Alex,I believe Tyler does plan on using R for the statistical analyses, but using GRASS GIS in combination with R is the easiest path, I think.TomOn Tuesday, March 11, 2014, Alex Mandel <[hidden email]> wrote: Use R. It includes Moran's I and Geary's C tests for spatial-autocorrelation. Look like it has  mantel too. You'll probably need the sp, spdep and rgdal packages. You might also want to use the Raster package to extract the sampling data, or you can use spGRASS to tie the R and Grass together. See chapter 9 (1st ed) of Applied Spatial Data Analysis with R. http://www.asdar-book.org/ Enjoy, Alex On 03/11/2014 09:18 AM, Tyler Smith wrote: > Hello, > > We're preparing a field sampling program, and would like to determine > a minimum distance between samples to reduce/eliminate spatial > autocorrelation. I think a good approach would be to calculate a > mantel correlogram, and use the range of the correlogram as our > minimum sampling distance. > > * Questions > > 1) is this a reasonable approach > 2) if so, how best to do this? > > * Details > We have a vector map with the point coordinates of several hundred > potential sampling sites, and ~ 10 raster layers with appropriate data > to test for spatial autocorrelation (WORLDCLIM, soils). I could do > something like the following, but I'm not sure if there's a simpler or > more appropriate approach: > > 1) extract the raster data for each point > 2) save the data to csv; import into R > 3) calculate the spatial distances between points, after projecting > the lat-long data into an appropriate scale (?) > 4) calculate the climate distance using the WORLDCLIM data > 5) use the 'mgram' function in the 'ecodist' package to calculate the > actual correlogram between the spatial distance and climate distance > > Any suggestions on the approach or the methods would be welcome! > > Thanks, > > Tyler > _______________________________________________ > grass-user mailing list > grass-user@... > http://lists.osgeo.org/mailman/listinfo/grass-user > _______________________________________________ grass-user mailing list grass-user@... http://lists.osgeo.org/mailman/listinfo/grass-user -- Thomas E Adams, III718 McBurney DriveLebanon, OH 450361 (513) 739-9512 (cell) _______________________________________________ grass-user mailing list [hidden email] http://lists.osgeo.org/mailman/listinfo/grass-user
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## Re: mantel correlogram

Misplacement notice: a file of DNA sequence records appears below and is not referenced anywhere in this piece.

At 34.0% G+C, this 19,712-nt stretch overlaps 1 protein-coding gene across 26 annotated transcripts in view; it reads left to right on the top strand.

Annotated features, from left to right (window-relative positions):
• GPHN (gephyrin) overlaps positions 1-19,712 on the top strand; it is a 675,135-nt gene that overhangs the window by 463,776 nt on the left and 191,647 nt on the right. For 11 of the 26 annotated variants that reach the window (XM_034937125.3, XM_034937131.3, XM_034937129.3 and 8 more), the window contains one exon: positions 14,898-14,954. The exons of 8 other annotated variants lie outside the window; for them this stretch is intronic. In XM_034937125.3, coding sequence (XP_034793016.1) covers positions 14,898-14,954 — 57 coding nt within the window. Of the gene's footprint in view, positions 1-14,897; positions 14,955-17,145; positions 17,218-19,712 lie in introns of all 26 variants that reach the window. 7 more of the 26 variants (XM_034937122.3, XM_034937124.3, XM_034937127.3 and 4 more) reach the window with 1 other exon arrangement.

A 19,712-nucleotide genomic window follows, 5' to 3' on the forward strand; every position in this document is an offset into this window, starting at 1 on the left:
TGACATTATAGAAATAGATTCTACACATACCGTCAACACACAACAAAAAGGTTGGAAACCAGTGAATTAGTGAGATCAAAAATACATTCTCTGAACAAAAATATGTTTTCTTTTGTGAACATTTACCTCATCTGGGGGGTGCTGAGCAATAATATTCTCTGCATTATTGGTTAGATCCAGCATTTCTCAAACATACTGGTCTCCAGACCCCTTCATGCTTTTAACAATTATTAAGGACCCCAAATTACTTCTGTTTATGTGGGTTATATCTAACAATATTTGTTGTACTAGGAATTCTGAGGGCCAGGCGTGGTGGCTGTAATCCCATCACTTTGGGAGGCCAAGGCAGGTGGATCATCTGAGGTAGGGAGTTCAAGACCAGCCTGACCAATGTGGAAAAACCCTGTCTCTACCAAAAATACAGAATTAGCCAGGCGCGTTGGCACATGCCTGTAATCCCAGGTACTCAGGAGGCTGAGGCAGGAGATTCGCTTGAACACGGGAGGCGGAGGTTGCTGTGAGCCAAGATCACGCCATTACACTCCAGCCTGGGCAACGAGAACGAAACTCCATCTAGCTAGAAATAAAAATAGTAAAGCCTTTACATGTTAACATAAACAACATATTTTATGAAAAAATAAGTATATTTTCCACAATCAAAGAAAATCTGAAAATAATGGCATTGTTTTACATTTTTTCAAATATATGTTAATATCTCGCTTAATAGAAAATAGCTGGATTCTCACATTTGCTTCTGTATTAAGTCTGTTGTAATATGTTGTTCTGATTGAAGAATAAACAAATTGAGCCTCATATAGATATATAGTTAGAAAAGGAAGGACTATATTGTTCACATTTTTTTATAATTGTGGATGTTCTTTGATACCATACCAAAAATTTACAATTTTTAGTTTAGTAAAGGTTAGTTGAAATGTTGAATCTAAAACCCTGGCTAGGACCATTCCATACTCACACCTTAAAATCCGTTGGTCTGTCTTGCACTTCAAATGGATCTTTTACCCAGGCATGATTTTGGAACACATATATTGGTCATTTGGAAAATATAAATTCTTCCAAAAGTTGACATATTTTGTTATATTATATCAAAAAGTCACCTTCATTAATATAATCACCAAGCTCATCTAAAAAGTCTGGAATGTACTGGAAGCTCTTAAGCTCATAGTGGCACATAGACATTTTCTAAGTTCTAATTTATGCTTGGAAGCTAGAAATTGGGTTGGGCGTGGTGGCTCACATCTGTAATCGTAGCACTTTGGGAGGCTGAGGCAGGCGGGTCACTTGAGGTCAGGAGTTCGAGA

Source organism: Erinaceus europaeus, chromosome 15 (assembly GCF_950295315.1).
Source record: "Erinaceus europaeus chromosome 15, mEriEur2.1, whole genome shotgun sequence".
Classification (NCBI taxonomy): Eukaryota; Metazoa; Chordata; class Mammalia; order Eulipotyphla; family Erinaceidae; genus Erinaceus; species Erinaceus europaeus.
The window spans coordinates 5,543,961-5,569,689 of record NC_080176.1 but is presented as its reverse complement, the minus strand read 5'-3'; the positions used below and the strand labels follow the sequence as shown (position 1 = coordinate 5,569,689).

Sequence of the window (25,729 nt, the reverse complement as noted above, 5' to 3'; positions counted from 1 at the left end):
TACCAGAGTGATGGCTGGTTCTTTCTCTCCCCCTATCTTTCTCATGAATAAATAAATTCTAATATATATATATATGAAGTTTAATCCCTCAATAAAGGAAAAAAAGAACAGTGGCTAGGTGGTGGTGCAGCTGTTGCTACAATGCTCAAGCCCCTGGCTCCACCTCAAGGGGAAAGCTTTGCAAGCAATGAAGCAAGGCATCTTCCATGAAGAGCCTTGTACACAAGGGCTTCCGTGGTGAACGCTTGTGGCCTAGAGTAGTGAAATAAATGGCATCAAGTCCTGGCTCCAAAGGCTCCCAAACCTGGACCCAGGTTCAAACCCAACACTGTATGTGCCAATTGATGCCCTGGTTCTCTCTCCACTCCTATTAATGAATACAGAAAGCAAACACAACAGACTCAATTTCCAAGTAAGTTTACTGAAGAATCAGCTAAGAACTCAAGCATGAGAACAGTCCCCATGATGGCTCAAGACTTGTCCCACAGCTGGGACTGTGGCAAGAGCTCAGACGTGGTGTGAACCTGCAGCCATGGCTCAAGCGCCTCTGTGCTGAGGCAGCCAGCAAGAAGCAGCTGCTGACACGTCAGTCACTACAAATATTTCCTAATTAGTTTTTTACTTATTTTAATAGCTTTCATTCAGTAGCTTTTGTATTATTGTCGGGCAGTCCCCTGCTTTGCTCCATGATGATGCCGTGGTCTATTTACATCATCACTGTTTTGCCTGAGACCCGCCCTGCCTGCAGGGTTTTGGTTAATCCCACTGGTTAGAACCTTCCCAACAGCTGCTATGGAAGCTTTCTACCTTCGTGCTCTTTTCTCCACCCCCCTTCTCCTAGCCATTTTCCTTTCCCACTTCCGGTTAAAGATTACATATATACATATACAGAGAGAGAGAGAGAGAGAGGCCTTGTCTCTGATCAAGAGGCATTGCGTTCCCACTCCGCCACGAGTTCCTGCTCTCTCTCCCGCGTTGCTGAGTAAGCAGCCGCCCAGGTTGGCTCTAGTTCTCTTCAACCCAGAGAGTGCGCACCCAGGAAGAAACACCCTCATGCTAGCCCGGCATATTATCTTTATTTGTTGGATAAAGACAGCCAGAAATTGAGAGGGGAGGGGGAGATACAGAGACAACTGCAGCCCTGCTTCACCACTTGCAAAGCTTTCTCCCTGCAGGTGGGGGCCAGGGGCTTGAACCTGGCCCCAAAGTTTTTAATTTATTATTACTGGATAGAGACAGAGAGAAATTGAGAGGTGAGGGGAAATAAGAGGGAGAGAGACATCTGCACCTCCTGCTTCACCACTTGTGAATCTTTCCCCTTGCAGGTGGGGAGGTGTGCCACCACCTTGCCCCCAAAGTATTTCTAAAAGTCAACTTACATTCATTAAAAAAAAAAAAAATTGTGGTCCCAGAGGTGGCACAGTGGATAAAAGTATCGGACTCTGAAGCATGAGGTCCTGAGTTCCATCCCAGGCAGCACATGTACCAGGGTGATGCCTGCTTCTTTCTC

You are right, I didn't read it that closely 1st time around. My point was that all of it can be done in R, and there are geospatial specific packages that have all the tests one might want. The bare minimum interaction is via rgdal or spgrass to pull data over from existing GRASS data sets. If the data isn't already in GRASS then rgdal one can read the original files directly. No need to pass csv around. Of course if it is in GRASS then you should have it all in the same projection already anyways if you put it all into the same mapset/location. The other book likely to have exactly what you want (field sampling design) is Ch 5. http://www.amazon.com/Spatial-Analysis-Ecology-Agriculture-Using/dp/1439819130/ref=la_B001K6MGR8_1_1?s=books&ie=UTF8&qid=1394557436&sr=1-1Enjoy, Alex On 03/11/2014 09:58 AM, Thomas Adams wrote: > Alex, > > I believe Tyler does plan on using R for the statistical analyses, but > using GRASS GIS in combination with R is the easiest path, I think. > > Tom > > On Tuesday, March 11, 2014, Alex Mandel <[hidden email]> wrote: > >> Use R. It includes Moran's I and Geary's C tests for >> spatial-autocorrelation. Look like it has  mantel too. >> >> You'll probably need the sp, spdep and rgdal packages. You might also >> want to use the Raster package to extract the sampling data, or you can >> use spGRASS to tie the R and Grass together. >> >> See chapter 9 (1st ed) of Applied Spatial Data Analysis with R. >> http://www.asdar-book.org/>> >> Enjoy, >> Alex >> >> On 03/11/2014 09:18 AM, Tyler Smith wrote: >>> Hello, >>> >>> We're preparing a field sampling program, and would like to determine >>> a minimum distance between samples to reduce/eliminate spatial >>> autocorrelation. I think a good approach would be to calculate a >>> mantel correlogram, and use the range of the correlogram as our >>> minimum sampling distance. >>> >>> * Questions >>> >>> 1) is this a reasonable approach >>> 2) if so, how best to do this? >>> >>> * Details >>> We have a vector map with the point coordinates of several hundred >>> potential sampling sites, and ~ 10 raster layers with appropriate data >>> to test for spatial autocorrelation (WORLDCLIM, soils). I could do >>> something like the following, but I'm not sure if there's a simpler or >>> more appropriate approach: >>> >>> 1) extract the raster data for each point >>> 2) save the data to csv; import into R >>> 3) calculate the spatial distances between points, after projecting >>> the lat-long data into an appropriate scale (?) >>> 4) calculate the climate distance using the WORLDCLIM data >>> 5) use the 'mgram' function in the 'ecodist' package to calculate the >>> actual correlogram between the spatial distance and climate distance >>> >>> Any suggestions on the approach or the methods would be welcome! >>> >>> Thanks, >>> >>> Tyler > _______________________________________________ grass-user mailing list [hidden email] http://lists.osgeo.org/mailman/listinfo/grass-user